Not gonna lie: Buckwheat hasn’t been on our radar. We knew it was sometimes used to make pancakes, and of course there’s that adorable little rascal with the same name. But…buckwheat? We’ve been too busy keeping up with achievements in acai berries, chia seeds and other superfoods to think about buckwheat.
But hold on. It turns out that buckwheat IS, in fact, a superfood. It’s not even wheat — it’s actually a gluten-free seed that’s packed with minerals and nutrients. And it’s delicious, especially when turned into bite-sized noshes with cocoa, crunchy peanuts or oatmeal raisins, as the new company BuckWHAT (pictured above) is doing.
The sister-brother duo of Leeann Rybakov, 32, and Edward Kartashevsky, 34, are the force behind the Brooklyn startup, which recently made its debut at the farmers market in Springs. The siblings were born in Ukraine, where buckwheat is more popular. “I’ve been eating it for a long time,” says Rybakov, who came to the U.S. from Kiev when she was 6. “My mom would make buckwheat, and I would put vegetables in it.” When she graduated last year from the International Culinary Center in Soho, it seemed logical to create a food business out of buckwheat.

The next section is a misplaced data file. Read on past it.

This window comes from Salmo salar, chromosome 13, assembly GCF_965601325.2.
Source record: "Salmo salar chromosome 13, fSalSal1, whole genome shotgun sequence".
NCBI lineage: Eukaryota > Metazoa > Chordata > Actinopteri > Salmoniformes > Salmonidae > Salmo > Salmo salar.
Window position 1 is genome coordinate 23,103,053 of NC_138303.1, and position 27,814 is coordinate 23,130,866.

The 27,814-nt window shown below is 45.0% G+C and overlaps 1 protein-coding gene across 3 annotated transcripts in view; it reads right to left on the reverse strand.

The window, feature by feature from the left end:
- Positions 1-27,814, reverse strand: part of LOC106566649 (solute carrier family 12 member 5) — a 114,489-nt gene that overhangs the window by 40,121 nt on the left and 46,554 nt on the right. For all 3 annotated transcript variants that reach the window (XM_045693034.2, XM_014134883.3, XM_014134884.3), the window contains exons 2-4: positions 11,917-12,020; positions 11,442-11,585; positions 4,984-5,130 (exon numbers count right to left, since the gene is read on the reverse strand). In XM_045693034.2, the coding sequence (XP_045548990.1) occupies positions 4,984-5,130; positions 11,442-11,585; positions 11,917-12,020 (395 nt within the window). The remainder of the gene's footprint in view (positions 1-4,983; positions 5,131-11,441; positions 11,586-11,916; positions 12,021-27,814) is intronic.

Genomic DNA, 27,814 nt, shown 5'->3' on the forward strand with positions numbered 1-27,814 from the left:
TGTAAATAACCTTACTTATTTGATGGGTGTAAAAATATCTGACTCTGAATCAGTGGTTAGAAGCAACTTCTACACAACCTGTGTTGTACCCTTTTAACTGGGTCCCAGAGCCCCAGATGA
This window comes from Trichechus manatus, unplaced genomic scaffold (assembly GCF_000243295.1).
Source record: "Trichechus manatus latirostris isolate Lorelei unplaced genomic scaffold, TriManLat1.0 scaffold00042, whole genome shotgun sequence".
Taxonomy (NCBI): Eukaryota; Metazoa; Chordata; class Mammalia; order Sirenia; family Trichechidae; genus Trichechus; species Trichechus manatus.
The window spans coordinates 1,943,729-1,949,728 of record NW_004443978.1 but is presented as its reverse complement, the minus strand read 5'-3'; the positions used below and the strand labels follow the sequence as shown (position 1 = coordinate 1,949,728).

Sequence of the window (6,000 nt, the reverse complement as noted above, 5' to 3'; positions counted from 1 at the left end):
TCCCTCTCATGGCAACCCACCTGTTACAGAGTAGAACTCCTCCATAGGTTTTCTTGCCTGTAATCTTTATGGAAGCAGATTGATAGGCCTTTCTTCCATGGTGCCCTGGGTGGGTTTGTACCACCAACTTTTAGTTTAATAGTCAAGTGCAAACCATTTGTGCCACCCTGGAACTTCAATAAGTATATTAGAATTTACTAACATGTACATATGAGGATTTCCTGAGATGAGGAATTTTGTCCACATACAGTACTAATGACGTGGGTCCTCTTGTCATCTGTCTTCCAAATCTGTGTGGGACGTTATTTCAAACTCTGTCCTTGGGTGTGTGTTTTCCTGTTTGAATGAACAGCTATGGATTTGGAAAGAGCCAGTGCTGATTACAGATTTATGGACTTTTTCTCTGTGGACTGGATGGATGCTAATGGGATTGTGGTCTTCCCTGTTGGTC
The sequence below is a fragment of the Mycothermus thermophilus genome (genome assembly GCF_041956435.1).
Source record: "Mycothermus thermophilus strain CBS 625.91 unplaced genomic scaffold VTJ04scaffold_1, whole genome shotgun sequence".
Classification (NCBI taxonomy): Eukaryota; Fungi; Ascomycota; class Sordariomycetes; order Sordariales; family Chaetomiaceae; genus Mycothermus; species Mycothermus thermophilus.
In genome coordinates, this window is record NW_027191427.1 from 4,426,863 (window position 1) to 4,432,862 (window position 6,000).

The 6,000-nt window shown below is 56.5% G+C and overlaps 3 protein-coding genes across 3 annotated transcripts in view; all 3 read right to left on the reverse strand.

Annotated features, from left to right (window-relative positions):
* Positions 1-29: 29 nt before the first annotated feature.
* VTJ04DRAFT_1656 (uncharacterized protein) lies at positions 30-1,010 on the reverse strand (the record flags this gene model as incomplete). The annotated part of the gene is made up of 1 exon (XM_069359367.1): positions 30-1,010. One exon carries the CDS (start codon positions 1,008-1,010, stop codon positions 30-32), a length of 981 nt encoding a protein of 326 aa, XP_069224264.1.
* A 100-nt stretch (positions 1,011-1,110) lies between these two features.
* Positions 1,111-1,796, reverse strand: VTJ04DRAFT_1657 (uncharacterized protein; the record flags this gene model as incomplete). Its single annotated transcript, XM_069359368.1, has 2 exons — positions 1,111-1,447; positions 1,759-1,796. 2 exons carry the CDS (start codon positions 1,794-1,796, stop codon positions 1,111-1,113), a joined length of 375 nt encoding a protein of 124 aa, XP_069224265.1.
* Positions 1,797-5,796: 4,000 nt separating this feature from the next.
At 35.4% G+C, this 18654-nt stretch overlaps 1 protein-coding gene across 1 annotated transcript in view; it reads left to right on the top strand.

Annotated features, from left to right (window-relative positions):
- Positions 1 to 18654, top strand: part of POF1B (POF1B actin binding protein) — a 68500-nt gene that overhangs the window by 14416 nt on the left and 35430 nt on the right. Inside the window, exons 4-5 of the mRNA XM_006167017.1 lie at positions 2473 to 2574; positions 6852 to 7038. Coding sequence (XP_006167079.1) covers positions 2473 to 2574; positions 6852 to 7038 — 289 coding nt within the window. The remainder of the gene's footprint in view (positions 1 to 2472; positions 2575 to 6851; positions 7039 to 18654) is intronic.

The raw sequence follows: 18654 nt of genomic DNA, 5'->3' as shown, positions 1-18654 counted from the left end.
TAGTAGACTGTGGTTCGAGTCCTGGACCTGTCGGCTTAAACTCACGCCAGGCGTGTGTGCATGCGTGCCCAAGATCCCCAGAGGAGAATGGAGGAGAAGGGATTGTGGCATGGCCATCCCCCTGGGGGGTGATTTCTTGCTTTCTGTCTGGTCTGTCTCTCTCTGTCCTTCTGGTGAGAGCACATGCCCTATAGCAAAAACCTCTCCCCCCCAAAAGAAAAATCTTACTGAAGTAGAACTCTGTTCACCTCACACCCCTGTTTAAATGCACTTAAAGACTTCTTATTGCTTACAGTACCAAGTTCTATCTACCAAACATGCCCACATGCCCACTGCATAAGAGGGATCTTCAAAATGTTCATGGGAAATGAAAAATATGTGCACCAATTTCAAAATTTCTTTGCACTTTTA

After experimenting with a few recipes, “we came up with the noshes,” she says, which are healthful snacks that are naturally sweet (no added sugars), high in fiber and protein, with omega-3s to boot. The noshes contain buckwheat (which is now blowing our minds) and simple ingredients like dates, almonds and cinnamon. The company also makes a buckwheat granola or “bucknola,” with no added oils or sugars. Eventually, Rybakov and Kartashevsky might expand into chips and crackers.
The biggest challenge in starting up, Rybakov says, is raising awareness about buckwheat. Even health-conscious consumers assume — given the name — that it contains gluten. “People don’t really know about buckwheat so much,” she says. “I have to educate them.” The company has produced this video to get the word out.
For now, Rybakov is keeping the business simple, testing out the product at the farmers market (where sales have been brisk, she reports). She and her brother, who runs the business side of BuckWHAT, are continuing their day jobs at the Kartashevsky family’s 15-year-old shipping business, Katash Inc. They hope to sell their buckwheat products in small Brooklyn shops, and then supermarkets. Rybakov has a license to make the noshes in her Brooklyn Heights apartment, where she uses organic buckwheat grown in the Hudson Valley (who knew!), but is considering a move to a commerical kitchen.
Why launch in the Hamptons? The Kartashevsky family has owned a place in Springs for several years. “It seemed the perfect place to kick off our company and spread the buckwheat love,” she says.
For more on the gluten-free virtues of buckwheat, watch the video below.
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